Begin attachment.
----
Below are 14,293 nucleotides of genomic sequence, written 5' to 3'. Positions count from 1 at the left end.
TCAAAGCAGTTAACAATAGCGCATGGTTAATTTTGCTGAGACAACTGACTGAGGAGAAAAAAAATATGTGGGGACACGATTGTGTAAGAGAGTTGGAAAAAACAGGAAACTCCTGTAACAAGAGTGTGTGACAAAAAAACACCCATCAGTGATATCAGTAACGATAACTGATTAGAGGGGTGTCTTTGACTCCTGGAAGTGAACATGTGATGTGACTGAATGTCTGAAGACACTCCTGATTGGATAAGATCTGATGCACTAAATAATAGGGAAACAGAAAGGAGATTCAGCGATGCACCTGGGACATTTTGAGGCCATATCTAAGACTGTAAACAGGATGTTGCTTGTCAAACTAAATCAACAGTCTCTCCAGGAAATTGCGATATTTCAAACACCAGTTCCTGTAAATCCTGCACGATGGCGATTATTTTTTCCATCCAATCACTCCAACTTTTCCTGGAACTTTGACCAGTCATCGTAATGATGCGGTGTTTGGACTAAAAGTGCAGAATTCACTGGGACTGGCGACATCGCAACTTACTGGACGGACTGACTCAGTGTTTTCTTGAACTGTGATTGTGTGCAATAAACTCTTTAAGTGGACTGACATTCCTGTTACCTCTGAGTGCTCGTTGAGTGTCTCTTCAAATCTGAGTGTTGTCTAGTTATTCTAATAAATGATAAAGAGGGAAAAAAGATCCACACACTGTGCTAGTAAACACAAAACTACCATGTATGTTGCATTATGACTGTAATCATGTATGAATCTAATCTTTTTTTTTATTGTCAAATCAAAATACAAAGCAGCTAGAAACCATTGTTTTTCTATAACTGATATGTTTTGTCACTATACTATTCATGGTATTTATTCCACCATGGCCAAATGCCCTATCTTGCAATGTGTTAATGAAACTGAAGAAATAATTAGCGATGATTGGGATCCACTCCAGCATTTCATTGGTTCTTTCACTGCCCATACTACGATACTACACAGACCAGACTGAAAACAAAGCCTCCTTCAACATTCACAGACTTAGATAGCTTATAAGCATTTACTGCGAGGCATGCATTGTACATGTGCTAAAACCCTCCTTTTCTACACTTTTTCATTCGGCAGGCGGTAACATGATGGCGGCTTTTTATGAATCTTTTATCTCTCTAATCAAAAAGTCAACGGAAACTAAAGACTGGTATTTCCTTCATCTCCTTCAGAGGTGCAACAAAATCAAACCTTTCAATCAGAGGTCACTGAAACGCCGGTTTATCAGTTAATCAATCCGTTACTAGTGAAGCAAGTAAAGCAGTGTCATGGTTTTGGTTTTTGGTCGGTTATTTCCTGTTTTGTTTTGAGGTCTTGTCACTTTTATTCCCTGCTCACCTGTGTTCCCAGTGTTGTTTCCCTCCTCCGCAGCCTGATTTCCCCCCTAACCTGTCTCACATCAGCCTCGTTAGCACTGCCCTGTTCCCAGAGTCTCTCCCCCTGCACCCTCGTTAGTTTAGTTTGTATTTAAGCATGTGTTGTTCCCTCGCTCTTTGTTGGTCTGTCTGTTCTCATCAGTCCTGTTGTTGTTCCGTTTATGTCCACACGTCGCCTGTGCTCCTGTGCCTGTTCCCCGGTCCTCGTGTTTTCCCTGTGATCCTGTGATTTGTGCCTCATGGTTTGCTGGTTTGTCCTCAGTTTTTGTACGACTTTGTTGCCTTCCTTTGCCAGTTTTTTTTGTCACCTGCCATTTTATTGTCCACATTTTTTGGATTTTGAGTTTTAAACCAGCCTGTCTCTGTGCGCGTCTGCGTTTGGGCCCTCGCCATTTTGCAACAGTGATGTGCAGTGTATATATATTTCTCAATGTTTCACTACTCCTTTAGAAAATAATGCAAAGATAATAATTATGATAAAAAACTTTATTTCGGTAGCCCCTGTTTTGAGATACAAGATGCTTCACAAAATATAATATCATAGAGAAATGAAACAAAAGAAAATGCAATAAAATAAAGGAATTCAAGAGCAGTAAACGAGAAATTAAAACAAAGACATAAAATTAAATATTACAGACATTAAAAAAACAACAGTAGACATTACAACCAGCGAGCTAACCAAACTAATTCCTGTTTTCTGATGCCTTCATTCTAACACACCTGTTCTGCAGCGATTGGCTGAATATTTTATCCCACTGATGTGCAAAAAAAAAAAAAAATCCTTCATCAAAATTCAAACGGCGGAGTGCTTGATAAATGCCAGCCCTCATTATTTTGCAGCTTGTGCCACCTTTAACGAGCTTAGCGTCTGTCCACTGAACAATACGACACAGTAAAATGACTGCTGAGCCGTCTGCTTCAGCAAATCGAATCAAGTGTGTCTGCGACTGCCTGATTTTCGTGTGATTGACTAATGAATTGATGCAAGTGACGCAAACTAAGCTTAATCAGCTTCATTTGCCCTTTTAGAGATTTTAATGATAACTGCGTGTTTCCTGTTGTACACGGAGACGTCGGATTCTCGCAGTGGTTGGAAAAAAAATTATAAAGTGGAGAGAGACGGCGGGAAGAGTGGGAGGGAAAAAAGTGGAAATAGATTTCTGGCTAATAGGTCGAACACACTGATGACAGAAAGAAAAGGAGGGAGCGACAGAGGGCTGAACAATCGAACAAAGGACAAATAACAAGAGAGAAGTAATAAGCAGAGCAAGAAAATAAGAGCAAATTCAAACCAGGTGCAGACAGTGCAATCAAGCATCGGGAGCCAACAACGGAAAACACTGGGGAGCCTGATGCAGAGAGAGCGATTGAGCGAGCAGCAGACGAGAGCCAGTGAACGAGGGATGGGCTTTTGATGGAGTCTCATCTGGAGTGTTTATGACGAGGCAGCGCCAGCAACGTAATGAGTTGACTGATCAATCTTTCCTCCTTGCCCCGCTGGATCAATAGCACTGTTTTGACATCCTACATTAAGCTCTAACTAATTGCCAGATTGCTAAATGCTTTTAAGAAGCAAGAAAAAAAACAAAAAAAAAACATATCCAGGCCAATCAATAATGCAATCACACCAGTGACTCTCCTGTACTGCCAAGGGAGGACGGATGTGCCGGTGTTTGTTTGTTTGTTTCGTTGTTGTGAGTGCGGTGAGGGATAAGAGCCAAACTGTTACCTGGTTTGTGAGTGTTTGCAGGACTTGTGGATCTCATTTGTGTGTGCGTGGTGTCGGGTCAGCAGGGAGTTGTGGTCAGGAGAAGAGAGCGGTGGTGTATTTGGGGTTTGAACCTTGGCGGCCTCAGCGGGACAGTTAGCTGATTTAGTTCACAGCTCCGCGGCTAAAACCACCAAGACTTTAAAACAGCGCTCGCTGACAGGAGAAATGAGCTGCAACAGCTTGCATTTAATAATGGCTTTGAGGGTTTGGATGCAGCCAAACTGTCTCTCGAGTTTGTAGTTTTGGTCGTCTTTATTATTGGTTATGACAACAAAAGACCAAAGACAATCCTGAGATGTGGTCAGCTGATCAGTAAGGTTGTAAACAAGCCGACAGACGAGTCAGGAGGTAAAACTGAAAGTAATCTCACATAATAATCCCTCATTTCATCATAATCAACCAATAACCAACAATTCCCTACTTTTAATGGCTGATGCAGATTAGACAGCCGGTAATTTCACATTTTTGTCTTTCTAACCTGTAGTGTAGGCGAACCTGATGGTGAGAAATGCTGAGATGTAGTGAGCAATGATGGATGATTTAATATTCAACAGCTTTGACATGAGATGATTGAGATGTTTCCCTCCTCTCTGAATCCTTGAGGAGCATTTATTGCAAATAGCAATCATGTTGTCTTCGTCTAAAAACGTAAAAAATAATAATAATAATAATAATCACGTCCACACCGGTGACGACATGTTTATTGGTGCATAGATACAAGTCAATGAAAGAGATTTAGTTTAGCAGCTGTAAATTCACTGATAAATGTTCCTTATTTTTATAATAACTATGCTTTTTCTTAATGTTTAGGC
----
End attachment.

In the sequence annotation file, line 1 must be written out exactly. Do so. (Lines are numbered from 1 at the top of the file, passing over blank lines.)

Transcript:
Below are 14,293 nucleotides of genomic sequence, written 5' to 3'. Positions count from 1 at the left end.